So, I doubt how I can interpret my two models in terms of the organization chart from the guide and get the level equations similar to the guide lecture. I really don't understand the differences in (1 + Day | Rat.ID) and (1 | Rat.ID) because, to me, both models estimate the amount of variation in the rate of change of volume between rats. Is this correct?

I really appreciate any kind of thoughts and help/hints for this. Thanks.

Your situation is much simpler than the multi-level model that you first cite as an example. I'd recommend that you start by looking at this site's lmer cheat sheet, and its links, about mixed models. Only then should you look at more complex models.

As the notation in your question is a bit confusing, I'll limit myself to trying to clarify some conceptual issues.

Both your fit1 and fit2 include fixed effects of Country and Day and their interaction. The models only differ in the random effects. Your interpretation of those models seems to be incorrect in a few ways.

First, the coefficients not only for Day but also for Country and for their interaction should appear in the fixed-effect part of the model. You only show Day there explicitly in both attempts at interpreting the lmer models. Perhaps that's implied in the way that you wrote the random-effects parts of the model, but it's hard to say.* The random effects are usually presented as having means of 0, which is not how you wrote them for either of your models.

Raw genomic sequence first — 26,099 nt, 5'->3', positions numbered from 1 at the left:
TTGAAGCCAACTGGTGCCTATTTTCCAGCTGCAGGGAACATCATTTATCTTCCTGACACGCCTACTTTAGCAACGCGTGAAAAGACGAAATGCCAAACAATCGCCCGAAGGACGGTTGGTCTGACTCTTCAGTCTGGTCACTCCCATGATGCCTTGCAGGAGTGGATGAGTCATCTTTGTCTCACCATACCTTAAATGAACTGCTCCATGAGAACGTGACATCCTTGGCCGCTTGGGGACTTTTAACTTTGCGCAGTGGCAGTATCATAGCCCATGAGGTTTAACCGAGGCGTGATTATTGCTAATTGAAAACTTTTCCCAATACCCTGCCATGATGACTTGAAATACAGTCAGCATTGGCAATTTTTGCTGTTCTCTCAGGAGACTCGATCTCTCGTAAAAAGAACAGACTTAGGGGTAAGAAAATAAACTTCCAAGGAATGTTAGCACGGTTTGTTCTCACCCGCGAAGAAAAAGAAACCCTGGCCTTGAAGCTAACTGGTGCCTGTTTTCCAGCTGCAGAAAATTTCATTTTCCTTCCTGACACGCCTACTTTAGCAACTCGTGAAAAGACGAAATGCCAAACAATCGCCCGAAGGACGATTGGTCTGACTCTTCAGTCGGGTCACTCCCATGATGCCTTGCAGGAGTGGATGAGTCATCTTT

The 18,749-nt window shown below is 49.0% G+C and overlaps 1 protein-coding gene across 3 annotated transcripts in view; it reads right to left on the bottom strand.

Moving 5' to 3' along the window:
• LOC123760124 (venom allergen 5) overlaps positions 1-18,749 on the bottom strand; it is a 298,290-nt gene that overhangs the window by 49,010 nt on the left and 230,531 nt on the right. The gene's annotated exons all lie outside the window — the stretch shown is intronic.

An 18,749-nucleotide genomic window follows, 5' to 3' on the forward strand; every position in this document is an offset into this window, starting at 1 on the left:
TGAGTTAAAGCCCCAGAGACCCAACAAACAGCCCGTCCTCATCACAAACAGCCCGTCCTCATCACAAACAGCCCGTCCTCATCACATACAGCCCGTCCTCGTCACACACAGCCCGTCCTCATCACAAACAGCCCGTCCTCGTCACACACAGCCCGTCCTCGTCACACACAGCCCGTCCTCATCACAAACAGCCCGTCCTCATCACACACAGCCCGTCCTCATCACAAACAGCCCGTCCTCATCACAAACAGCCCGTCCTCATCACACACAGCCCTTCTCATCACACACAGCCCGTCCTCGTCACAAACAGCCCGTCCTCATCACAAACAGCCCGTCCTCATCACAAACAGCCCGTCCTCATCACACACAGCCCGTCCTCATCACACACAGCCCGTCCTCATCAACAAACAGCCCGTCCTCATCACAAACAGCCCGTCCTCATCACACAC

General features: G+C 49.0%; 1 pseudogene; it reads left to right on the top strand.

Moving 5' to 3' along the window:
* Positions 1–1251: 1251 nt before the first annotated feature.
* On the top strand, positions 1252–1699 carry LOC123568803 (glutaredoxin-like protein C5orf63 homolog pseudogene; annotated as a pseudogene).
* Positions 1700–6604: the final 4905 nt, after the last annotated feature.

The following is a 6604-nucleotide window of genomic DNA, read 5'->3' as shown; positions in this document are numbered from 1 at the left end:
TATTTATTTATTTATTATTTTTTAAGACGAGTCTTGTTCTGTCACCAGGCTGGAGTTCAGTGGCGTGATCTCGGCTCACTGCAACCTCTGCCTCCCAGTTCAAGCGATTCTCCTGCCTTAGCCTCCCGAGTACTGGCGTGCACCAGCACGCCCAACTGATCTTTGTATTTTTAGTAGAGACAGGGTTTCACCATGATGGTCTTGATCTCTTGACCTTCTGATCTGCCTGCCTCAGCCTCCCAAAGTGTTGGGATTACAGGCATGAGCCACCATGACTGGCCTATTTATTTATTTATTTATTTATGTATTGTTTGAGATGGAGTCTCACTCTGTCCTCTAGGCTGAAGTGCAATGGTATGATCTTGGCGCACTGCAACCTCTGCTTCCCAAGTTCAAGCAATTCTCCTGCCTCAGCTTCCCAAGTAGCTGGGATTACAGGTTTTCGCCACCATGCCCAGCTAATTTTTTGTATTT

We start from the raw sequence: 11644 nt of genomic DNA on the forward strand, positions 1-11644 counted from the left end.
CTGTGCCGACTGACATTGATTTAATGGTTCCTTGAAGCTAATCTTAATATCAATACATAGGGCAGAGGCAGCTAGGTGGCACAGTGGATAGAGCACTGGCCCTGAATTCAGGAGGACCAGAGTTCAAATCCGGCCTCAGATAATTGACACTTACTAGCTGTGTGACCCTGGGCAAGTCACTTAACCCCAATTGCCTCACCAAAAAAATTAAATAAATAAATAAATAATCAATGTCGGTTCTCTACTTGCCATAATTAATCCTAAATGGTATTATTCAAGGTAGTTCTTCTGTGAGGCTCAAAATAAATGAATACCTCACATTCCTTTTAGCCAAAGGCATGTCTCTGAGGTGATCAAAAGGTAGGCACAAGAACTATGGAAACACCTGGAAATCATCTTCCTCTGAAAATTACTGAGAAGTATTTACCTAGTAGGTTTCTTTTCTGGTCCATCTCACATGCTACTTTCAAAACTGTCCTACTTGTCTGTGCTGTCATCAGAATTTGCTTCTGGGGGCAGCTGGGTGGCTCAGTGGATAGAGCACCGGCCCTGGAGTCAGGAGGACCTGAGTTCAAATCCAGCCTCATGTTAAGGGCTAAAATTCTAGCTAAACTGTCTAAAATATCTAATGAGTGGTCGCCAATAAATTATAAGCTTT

Second, there is no separate modeling of $$\sigma_{a_j}^2$$ for each Rat, as one might interpret the way you wrote the random effects for both models. In fit1 a single Gaussian distribution is fit to all of the individual Rat intercepts. (Perhaps that's what you intended, but the extra $$j$$ subscript is confusing.**) Those random intercepts just allow for variation among Rats about the fixed-effect intercept. To be clear, there is no modeling of Country or the Country:Day interaction within individual Rats (although it's hard to know if that's what you intended to convey). That model does NOT "estimate the amount of variation in the rate of change of volume between rats," just their hypothetical log-volumes at Day = 0 and your baseline value of Country.